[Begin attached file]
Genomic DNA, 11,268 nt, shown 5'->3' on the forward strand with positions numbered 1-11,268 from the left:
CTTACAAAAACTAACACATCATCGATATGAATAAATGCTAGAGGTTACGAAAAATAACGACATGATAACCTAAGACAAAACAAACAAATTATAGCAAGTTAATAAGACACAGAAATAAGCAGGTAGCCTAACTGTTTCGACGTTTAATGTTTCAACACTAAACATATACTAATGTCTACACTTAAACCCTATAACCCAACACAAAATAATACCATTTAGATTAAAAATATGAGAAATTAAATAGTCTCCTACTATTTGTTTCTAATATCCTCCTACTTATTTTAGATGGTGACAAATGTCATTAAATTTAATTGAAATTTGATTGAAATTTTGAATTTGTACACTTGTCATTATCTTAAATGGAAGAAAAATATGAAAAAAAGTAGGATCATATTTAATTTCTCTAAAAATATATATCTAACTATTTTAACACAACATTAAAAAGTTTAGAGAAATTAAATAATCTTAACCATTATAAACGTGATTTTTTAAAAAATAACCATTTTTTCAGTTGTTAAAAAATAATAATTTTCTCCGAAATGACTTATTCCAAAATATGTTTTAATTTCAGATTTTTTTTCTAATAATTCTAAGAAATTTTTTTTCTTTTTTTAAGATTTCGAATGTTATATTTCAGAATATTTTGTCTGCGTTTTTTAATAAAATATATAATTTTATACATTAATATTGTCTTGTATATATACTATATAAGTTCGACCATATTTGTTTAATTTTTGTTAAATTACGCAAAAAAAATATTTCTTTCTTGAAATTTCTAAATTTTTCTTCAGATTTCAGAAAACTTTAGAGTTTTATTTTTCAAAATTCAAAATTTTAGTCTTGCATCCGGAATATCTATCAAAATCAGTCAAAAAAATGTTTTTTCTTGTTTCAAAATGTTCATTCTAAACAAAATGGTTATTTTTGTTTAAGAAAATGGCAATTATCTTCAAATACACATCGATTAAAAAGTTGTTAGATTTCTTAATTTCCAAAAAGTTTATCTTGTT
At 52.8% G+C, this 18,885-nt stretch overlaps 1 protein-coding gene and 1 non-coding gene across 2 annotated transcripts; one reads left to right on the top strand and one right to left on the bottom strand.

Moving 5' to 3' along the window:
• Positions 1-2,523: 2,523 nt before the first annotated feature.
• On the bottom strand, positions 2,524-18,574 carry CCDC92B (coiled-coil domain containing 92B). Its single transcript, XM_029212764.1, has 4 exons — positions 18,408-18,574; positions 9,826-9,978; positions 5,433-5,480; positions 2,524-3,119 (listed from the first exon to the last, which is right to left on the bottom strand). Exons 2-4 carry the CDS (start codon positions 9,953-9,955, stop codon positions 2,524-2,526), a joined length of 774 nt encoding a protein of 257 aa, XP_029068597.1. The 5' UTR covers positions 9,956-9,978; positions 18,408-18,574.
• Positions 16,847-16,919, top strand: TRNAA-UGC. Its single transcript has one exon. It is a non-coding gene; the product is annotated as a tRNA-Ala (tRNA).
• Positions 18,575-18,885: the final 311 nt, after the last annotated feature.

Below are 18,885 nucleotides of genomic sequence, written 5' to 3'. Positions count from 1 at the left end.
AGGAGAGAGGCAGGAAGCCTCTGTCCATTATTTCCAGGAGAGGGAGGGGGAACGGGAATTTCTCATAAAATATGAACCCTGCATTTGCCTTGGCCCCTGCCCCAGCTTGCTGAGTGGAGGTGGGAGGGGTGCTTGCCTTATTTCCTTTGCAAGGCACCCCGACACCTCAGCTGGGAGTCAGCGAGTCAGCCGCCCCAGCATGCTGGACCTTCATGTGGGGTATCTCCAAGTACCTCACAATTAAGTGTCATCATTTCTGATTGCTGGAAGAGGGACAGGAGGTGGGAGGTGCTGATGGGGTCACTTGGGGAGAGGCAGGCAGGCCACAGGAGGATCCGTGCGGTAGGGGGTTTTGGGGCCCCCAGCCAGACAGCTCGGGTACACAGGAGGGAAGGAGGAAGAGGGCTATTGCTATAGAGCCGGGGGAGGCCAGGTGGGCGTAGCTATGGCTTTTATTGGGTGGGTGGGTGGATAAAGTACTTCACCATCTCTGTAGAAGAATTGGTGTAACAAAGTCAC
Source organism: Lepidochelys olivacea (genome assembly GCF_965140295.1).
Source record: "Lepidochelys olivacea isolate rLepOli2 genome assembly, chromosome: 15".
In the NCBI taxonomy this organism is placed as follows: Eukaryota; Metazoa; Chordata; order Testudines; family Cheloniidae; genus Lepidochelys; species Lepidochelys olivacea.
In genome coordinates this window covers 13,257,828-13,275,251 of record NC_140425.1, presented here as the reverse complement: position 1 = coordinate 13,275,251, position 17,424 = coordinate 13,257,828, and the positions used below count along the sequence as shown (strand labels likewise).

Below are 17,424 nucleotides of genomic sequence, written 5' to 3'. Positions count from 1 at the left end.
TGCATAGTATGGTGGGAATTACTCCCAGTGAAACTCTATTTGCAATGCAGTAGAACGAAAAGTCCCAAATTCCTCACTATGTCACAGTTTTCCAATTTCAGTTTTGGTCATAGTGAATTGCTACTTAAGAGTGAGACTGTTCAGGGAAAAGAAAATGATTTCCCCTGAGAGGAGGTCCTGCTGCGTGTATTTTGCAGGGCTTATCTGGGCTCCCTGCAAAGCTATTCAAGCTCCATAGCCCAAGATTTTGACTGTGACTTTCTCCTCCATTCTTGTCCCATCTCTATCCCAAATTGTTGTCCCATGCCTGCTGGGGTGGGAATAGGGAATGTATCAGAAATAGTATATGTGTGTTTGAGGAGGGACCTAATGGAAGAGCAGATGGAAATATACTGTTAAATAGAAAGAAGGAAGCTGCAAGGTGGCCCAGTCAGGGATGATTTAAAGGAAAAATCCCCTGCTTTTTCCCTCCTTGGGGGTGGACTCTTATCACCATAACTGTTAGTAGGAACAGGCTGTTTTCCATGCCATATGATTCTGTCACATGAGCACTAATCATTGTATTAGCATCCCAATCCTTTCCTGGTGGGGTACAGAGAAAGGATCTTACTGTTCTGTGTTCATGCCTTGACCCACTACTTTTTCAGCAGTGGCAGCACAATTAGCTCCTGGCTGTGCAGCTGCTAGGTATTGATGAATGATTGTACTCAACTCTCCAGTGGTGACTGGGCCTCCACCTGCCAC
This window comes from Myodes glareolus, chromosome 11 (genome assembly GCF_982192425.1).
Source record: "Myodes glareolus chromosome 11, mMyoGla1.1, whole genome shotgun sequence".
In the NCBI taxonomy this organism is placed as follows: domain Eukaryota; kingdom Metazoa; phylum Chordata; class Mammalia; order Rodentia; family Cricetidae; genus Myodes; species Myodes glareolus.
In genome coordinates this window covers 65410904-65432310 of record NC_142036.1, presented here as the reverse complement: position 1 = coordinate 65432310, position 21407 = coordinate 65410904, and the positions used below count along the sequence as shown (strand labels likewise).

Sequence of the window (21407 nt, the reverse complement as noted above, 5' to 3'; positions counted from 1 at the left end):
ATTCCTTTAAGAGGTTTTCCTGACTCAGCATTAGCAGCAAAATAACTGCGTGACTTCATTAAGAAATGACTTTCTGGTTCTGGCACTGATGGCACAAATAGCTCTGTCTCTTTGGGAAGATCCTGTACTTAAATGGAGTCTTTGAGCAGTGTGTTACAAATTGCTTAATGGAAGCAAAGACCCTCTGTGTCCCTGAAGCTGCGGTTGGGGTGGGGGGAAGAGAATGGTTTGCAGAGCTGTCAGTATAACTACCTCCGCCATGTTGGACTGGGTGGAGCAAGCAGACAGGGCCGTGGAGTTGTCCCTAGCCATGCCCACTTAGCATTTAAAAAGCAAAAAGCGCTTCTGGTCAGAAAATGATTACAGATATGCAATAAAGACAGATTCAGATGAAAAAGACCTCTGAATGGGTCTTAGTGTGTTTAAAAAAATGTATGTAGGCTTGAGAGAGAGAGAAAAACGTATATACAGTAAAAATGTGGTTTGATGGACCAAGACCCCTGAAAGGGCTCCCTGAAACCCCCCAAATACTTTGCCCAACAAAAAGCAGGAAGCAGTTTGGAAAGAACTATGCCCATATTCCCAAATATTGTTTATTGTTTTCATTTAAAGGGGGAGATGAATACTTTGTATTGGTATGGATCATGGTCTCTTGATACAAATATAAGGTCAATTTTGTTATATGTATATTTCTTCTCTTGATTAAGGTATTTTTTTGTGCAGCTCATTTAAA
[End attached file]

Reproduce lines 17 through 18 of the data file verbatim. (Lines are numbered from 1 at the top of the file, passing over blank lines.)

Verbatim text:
This window comes from Myodes glareolus, chromosome 11 (genome assembly GCF_982192425.1).
Source record: "Myodes glareolus chromosome 11, mMyoGla1.1, whole genome shotgun sequence".